The problem is that in politics today there are no good guys. Perhaps there never were. But there certainly aren’t any today. Modern politics is more like a struggle for power between rival organised crime gangs. The apparent ideological differences between political rivals are more like different approaches to organised crime. It’s like the gang war between the North Side Mob and Capone’s South Side Mob.

The bigger problem is that ordinary people have not yet realised this. They still think that at least some politicians are on the side of the little guy. They’re still looking for heroes.

Democracy these days at best offers us a choice of which mobsters we’re going to be exploited by.

Take Brexit. Starry-eyed Leavers thought that leaving the EU would mean a return to traditional Britain. The Britain of cricket matches on the village green, a pint of bitter at the local pub, cod and chips, plucky little Britain standing up to Hitler, decency and common sense.

In fact Brexit is a dispute between two rival gangs of globalists. You can call them the Brussels Mob and the Washington Mob. You can have a choice between the globalism of bureaucracy and the globalism of deregulation and law-of-the-jungle free markets. The globalism of Tony Blair and David Cameron or the globalism of rootless cosmopolitans like Boris Johnson. Some billionaires will be better off under one brand of globalism while other billionaires will find the other brand of globalism to be more congenial. Ordinary people will still get screwed either way.

There’s no good vs evil in modern politics. Just internal disputes among the bad guys. Just because Tony Blair was a Black Hat doesn’t make Boris Johnson a White Hat. They’re both Black Hats. Hillary Clinton was a Black Hat, but so is Donald Trump.

I’m not saying that there is no such thing as good and evil. I’m just saying that it’s naïve to see politics in those terms.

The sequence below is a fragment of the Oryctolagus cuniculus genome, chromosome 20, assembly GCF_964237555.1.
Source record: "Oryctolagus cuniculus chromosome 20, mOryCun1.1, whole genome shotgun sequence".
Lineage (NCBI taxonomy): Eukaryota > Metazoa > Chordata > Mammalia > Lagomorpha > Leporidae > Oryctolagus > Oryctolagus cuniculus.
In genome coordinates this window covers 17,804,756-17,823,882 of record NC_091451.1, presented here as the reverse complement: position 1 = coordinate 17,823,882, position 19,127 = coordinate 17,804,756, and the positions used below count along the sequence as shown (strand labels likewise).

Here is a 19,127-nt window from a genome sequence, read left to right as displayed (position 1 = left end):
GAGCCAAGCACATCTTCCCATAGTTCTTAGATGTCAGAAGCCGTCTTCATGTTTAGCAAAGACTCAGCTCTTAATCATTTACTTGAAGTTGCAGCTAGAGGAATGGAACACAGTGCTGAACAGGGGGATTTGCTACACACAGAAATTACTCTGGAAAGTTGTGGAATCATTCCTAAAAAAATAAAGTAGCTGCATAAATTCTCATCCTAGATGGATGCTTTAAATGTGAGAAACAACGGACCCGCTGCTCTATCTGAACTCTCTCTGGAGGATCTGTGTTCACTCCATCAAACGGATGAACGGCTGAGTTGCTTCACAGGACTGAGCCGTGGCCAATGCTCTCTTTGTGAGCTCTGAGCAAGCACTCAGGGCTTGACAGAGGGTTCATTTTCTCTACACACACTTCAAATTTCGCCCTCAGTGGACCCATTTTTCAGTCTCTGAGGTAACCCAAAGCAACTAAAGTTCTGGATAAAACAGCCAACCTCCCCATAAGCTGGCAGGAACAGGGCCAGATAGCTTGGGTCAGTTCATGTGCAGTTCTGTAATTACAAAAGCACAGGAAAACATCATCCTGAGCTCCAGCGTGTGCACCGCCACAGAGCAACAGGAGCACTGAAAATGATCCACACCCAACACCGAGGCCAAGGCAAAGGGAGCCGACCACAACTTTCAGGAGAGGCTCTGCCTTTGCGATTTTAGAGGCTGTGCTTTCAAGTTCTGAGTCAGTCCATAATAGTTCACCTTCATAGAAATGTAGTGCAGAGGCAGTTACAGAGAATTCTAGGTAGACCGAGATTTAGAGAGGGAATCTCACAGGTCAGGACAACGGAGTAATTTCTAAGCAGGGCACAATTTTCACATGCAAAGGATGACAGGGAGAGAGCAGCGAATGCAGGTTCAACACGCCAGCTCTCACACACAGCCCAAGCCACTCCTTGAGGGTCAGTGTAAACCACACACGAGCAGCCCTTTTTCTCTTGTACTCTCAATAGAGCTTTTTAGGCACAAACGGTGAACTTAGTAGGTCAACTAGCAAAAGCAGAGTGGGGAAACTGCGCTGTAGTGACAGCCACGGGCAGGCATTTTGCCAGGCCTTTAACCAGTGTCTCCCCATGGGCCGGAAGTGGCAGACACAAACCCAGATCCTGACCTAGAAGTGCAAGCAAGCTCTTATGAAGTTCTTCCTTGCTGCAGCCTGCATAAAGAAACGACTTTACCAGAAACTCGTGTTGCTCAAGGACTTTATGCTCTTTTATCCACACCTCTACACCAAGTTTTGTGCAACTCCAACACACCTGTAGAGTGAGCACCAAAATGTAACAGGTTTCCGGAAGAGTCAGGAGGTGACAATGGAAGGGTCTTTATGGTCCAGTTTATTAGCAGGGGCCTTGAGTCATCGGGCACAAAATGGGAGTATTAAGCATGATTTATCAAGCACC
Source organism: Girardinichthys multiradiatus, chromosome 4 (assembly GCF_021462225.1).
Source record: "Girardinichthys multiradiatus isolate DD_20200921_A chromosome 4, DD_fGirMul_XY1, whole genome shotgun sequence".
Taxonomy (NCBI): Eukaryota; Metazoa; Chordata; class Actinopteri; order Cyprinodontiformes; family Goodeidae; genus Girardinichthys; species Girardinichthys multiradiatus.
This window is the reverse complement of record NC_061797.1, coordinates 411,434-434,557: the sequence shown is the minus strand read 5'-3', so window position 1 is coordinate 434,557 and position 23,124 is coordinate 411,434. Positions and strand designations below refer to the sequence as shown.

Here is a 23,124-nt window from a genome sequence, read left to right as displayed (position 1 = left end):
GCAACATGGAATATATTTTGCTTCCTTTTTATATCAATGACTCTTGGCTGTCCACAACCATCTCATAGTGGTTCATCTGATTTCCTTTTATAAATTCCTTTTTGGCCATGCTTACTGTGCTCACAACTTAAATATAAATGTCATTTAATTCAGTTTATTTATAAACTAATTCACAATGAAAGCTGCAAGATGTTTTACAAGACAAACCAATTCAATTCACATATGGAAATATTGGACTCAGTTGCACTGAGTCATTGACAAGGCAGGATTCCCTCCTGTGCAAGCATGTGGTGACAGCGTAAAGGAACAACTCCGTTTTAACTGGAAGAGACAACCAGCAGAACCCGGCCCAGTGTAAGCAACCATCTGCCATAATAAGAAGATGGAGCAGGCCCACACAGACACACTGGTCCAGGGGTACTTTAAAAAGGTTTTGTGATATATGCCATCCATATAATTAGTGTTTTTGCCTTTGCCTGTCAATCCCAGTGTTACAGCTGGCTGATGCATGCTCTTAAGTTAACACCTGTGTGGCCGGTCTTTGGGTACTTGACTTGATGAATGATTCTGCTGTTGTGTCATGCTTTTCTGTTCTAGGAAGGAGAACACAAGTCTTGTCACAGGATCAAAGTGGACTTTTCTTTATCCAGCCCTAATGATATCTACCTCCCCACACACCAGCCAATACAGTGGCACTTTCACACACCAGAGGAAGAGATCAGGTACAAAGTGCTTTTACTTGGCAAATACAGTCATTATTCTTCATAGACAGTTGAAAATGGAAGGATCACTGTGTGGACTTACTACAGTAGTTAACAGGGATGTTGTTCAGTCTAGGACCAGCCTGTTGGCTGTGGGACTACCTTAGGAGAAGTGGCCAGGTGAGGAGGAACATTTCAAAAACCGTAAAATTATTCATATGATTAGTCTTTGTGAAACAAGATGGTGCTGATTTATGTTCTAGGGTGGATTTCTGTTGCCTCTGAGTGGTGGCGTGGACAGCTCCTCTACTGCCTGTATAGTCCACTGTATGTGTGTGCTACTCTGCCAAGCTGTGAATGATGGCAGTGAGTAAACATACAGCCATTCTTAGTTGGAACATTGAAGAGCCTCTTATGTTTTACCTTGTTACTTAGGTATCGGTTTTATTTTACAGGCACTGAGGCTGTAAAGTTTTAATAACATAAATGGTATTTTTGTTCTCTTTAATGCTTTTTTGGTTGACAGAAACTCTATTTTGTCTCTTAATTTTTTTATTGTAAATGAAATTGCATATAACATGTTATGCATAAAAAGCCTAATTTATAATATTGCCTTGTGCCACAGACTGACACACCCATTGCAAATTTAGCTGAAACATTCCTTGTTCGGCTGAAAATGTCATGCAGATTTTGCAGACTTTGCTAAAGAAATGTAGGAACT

Saturday, September 14, 2019

why it’s almost impossible to sell nationalism

Back in 2016 there was much excitement on the dissident right at the supposed revival of nationalism. The Brexit referendum and the election of Trump, the increase in support for nationalist parties in several European countries and the apparent determination of eastern European countries like Hungary to defy the globalists on immigration seemed to promise a nationalist tide that would sweep across the West.

It hasn’t happened. The nationalist tide has receded. Very little, if anything, was achieved. Brexit remains in limbo. Trump’s only solid achievement has been tax cuts for the rich. The globalists have gone beyond a mere support for high immigration levels - they are now openly advocating complete open borders. A belief in the total abolition of national borders has now gone mainstream. The nationalist parties in western Europe remain politically irrelevant. Eastern Europe seems certain to succumb to the siren songs of globalism, consumerism and feel good liberalism.

The reason is that supporters of nationalism seriously underestimated the emotional appeal of internationalism. The alternative to internationalism is nationalism, and nationalism means Hitler. That's how a very very large number of people see it. It's a pure emotional response. And it's a very powerful very visceral emotional response.